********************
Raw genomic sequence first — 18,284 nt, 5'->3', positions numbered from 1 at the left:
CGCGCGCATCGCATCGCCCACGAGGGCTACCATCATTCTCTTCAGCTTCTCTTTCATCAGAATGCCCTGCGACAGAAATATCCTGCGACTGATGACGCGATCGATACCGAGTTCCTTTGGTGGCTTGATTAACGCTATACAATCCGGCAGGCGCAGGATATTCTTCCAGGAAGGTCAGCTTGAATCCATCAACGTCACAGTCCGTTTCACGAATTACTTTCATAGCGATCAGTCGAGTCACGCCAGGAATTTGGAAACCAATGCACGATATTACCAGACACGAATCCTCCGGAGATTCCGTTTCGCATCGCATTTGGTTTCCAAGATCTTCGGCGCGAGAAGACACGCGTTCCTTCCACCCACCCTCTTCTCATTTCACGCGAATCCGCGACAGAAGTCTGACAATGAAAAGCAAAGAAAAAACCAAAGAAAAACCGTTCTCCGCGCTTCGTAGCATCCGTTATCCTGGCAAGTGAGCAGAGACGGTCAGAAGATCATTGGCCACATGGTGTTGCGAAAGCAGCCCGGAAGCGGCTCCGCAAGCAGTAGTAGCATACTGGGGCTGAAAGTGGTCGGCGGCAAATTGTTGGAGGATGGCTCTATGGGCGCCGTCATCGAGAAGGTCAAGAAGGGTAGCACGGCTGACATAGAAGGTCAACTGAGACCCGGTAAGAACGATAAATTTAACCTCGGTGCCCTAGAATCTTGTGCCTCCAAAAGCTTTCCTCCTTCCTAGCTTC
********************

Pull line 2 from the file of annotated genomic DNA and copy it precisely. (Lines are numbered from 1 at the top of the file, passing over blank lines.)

CGCGCGCATCGCATCGCCCACGAGGGCTACCATCATTCTCTTCAGCTTCTCTTTCATCAGAATGCCCTGCGACAGAAATATCCTGCGACTGATGACGCGATCGATACCGAGTTCCTTTGGTGGCTTGATTAACGCTATACAATCCGGCAGGCGCAGGATATTCTTCCAGGAAGGTCAGCTTGAATCCATCAACGTCACAGTCCGTTTCACGAATTACTTTCATAGCGATCAGTCGAGTCACGCCAGGAATTTGGAAACCAATGCACGATATTACCAGACACGAATCCTCCGGAGATTCCGTTTCGCATCGCATTTGGTTTCCAAGATCTTCGGCGCGAGAAGACACGCGTTCCTTCCACCCACCCTCTTCTCATTTCACGCGAATCCGCGACAGAAGTCTGACAATGAAAAGCAAAGAAAAAACCAAAGAAAAACCGTTCTCCGCGCTTCGTAGCATCCGTTATCCTGGCAAGTGAGCAGAGACGGTCAGAAGATCATTGGCCACATGGTGTTGCGAAAGCAGCCCGGAAGCGGCTCCGCAAGCAGTAGTAGCATACTGGGGCTGAAAGTGGTCGGCGGCAAATTGTTGGAGGATGGCTCTATGGGCGCCGTCATCGAGAAGGTCAAGAAGGGTAGCACGGCTGACATAGAAGGTCAACTGAGACCCGGTAAGAACGATAAATTTAACCTCGGTGCCCTAGAATCTTGTGCCTCCAAAAGCTTTCCTCCTTCCTAGCTTC